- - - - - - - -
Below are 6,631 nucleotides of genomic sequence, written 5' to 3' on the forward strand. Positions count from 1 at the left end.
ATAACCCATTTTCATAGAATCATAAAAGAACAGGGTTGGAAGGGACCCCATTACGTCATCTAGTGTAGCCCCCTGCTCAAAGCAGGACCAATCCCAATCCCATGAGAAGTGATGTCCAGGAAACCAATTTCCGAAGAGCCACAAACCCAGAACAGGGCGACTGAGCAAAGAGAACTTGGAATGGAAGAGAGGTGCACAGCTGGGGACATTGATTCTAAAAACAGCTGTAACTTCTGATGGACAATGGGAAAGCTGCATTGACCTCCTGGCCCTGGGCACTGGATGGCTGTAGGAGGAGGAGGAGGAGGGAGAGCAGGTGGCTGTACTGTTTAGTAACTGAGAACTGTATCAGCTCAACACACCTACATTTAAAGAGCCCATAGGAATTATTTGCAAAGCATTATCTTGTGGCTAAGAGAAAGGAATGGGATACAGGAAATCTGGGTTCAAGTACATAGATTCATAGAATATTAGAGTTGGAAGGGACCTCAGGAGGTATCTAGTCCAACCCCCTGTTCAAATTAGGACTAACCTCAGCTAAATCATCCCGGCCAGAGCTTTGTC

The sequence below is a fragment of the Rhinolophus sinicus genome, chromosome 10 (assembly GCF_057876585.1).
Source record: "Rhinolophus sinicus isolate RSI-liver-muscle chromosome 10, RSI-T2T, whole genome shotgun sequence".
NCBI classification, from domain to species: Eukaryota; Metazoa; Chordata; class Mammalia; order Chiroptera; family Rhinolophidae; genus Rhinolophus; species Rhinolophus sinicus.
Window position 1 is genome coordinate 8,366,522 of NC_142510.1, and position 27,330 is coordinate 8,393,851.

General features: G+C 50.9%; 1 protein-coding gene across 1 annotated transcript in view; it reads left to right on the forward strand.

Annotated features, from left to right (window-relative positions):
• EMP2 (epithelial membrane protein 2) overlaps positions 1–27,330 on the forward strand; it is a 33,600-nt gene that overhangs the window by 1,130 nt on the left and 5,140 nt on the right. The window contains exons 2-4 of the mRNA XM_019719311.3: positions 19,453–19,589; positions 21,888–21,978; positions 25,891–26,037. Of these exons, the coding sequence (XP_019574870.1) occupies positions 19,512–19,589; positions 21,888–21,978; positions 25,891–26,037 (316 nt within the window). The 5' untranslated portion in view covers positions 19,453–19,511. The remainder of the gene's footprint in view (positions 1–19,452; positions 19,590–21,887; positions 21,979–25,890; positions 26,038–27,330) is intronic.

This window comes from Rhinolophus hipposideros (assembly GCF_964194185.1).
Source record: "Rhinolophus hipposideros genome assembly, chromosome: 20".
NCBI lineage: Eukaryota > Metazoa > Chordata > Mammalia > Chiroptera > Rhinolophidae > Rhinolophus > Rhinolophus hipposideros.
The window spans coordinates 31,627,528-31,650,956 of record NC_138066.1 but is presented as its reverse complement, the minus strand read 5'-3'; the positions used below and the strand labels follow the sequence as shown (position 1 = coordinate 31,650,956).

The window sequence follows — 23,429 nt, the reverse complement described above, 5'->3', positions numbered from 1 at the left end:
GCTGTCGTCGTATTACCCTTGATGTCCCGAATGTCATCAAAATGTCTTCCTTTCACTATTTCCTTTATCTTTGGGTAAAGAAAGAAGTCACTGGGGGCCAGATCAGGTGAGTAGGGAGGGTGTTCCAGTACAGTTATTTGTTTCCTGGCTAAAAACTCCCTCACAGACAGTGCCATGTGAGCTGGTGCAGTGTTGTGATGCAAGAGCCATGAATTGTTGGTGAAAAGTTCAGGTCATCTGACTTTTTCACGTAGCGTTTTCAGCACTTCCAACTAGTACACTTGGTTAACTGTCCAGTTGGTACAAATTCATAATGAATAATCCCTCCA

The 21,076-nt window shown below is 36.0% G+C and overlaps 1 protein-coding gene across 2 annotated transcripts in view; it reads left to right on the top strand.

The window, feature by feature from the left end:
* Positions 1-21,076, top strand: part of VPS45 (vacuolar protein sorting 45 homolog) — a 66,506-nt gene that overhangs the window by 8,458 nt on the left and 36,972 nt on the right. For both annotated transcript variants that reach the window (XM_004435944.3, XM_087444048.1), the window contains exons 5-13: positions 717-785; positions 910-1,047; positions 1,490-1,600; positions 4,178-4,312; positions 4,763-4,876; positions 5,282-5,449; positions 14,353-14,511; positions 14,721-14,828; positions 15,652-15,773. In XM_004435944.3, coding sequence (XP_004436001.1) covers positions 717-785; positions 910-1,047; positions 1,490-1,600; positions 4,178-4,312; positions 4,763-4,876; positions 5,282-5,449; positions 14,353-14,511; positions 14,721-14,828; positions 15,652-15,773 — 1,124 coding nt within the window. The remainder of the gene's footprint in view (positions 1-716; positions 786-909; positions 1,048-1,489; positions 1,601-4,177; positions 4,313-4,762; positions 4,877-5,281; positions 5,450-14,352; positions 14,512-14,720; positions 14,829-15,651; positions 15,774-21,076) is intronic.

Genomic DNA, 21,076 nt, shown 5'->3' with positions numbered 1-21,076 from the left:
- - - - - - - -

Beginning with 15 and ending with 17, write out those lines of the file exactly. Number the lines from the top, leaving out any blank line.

GCTGTCGTCGTATTACCCTTGATGTCCCGAATGTCATCAAAATGTCTTCCTTTCACTATTTCCTTTATCTTTGGGTAAAGAAAGAAGTCACTGGGGGCCAGATCAGGTGAGTAGGGAGGGTGTTCCAGTACAGTTATTTGTTTCCTGGCTAAAAACTCCCTCACAGACAGTGCCATGTGAGCTGGTGCAGTGTTGTGATGCAAGAGCCATGAATTGTTGGTGAAAAGTTCAGGTCATCTGACTTTTTCACGTAGCGTTTTCAGCACTTCCAACTAGTACACTTGGTTAACTGTCCAGTTGGTACAAATTCATAATGAATAATCCCTCCA

The 21,076-nt window shown below is 36.0% G+C and overlaps 1 protein-coding gene across 2 annotated transcripts in view; it reads left to right on the top strand.

The window, feature by feature from the left end: